Why Gold Will Continue to Underperform
Predictably, gold rallied on Friday following news that U.S. employers hired at the slowest pace since March, adding just 88,000 jobs, while the unemployment rate notched lower to 7.6 percent. But the precious metal wasn't able to hold onto its gains, which is striking because I don't believe there is any doubt the U.S. Federal Reserve will continue quantitative easing through the summer.
(Read More: Gold Slides After 2% Rise)
So why is this bad for gold? Because once again central banks around the world are beating us at the liquidity game. On the same day the jobs number was released, the Bank of Japan announced it would double its current round of asset purchases and then the Bank of England said all options are on the table as far as dealing with their economic woes.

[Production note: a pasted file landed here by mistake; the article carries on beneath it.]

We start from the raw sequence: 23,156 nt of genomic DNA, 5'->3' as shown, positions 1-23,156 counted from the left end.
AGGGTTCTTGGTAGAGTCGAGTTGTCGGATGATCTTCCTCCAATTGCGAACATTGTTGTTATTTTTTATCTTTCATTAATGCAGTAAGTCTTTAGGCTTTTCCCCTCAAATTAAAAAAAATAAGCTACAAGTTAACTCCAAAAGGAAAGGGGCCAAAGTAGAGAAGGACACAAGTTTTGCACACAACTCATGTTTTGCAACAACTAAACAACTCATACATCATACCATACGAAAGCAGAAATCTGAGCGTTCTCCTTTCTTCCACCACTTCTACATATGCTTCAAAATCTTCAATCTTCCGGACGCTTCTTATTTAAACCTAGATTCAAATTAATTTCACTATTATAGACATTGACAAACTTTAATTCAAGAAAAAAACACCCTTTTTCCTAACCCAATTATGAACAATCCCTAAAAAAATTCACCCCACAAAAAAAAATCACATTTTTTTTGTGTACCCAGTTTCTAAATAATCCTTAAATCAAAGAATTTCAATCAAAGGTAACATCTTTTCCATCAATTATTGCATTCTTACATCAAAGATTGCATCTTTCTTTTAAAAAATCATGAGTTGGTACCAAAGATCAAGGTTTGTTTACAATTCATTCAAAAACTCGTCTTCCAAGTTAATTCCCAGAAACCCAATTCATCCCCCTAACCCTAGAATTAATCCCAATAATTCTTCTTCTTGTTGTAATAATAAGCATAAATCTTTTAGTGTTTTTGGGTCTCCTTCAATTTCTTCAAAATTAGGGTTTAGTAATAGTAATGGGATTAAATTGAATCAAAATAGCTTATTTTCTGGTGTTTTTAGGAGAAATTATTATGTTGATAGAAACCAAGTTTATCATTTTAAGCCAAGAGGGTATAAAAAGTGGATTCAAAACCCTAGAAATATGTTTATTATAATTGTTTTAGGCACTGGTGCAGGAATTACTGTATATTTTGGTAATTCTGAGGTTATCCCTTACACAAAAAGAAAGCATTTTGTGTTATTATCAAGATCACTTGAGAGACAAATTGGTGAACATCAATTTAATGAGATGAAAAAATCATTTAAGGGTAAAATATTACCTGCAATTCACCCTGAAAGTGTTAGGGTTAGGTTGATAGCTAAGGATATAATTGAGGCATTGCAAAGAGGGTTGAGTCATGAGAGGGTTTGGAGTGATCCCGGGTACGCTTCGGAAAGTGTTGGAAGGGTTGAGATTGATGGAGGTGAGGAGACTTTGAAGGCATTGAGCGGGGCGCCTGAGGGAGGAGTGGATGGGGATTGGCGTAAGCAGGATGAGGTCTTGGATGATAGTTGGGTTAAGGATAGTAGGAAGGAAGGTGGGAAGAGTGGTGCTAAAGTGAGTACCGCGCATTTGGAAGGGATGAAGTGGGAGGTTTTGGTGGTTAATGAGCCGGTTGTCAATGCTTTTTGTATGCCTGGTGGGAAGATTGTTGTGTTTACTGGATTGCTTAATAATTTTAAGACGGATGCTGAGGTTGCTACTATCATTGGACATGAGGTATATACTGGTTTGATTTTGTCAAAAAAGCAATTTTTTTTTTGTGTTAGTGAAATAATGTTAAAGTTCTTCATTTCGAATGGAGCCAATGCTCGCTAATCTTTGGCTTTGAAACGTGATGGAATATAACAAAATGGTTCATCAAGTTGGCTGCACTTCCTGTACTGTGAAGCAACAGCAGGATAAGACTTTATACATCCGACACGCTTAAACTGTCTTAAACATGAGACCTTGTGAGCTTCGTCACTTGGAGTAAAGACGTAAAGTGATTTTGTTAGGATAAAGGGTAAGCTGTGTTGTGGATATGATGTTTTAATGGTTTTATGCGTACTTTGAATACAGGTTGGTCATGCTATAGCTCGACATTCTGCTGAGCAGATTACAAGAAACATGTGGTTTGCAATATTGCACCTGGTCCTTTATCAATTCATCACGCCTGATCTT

Then, the Bank of Japan conducted its first bond-buying operations on Monday, saying it would buy 1 trillion yen of government bonds with maturities between five and 10 years, and 200 billion yen of bonds with maturities exceeding 10 years. The central bank plans to inject about $1.4 trillion into the economy in less than two years.
(Read More: Yen Dives as BOJ Jump-Starts Stimulus Plan)
As i have stated before: as long as the U.S. dollar appears to be strong and the government — and I stress government — reports little to no inflation, gold will continue to underperform.
Sure, the mysterious metal will have its bounces. Gold's allure can generate interest, but every time it does, i will look for a place to sell. If the dollar starts losing some of the strength it's had against the yen, euro, pound and Aussie dollar, then I will rethink this trade. But until then, it's sell the rallies in gold.
From a technical standpoint, the first resistance I see is $1,588 followed by $1,600.
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— Reuters contributed to this report